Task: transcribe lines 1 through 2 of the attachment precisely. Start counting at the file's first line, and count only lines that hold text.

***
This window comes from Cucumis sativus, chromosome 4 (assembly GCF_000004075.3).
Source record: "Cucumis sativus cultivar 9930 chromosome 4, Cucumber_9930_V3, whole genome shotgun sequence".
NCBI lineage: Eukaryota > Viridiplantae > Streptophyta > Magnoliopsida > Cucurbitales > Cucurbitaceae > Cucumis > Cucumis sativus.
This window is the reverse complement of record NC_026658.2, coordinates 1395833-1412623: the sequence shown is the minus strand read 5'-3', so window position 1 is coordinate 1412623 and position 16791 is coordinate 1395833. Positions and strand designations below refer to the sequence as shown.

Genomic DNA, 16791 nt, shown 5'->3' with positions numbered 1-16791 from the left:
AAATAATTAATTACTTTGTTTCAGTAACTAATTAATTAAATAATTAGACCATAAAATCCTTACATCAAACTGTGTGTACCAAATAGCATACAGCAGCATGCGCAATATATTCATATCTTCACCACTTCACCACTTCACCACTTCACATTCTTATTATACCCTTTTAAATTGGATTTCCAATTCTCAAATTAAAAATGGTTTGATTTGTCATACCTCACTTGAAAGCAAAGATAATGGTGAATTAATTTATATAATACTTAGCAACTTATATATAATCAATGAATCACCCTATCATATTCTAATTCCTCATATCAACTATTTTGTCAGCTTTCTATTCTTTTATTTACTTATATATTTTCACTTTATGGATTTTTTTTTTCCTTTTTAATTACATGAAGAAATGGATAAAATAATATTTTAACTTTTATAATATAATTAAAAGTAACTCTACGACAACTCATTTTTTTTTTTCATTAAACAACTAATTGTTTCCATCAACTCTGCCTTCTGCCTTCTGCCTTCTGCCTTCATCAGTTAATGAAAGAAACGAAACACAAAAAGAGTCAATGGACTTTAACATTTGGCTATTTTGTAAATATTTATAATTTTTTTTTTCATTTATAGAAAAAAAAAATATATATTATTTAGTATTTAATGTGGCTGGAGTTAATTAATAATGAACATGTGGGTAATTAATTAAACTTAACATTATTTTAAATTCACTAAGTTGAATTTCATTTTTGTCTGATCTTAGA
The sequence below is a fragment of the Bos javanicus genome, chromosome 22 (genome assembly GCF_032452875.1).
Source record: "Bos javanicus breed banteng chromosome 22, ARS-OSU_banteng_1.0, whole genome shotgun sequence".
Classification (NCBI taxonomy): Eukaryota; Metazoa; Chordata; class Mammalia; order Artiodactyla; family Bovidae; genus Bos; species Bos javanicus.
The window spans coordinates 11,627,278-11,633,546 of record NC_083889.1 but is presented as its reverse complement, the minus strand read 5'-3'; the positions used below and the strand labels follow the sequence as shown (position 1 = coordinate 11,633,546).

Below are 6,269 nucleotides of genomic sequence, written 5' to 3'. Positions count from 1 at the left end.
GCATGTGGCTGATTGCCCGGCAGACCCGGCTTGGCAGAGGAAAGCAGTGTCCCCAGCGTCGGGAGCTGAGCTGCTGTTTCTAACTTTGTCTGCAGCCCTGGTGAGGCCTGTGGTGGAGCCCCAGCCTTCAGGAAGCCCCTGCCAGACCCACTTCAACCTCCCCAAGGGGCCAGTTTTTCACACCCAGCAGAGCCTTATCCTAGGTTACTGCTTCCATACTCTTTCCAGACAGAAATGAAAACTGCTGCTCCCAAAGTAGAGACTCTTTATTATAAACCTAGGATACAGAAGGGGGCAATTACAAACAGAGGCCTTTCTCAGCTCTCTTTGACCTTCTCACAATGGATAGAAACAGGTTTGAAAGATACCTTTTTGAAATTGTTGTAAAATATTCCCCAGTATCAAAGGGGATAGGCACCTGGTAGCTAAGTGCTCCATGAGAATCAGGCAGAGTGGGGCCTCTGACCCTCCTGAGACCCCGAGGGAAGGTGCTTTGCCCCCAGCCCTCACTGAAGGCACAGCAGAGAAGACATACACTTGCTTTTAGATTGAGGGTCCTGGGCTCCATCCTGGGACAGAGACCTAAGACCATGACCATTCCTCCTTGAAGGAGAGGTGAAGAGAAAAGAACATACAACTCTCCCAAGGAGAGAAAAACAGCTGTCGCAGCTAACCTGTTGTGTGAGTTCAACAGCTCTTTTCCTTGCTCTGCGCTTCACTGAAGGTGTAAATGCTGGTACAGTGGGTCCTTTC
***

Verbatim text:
This window comes from Cucumis sativus, chromosome 4 (assembly GCF_000004075.3).
Source record: "Cucumis sativus cultivar 9930 chromosome 4, Cucumber_9930_V3, whole genome shotgun sequence".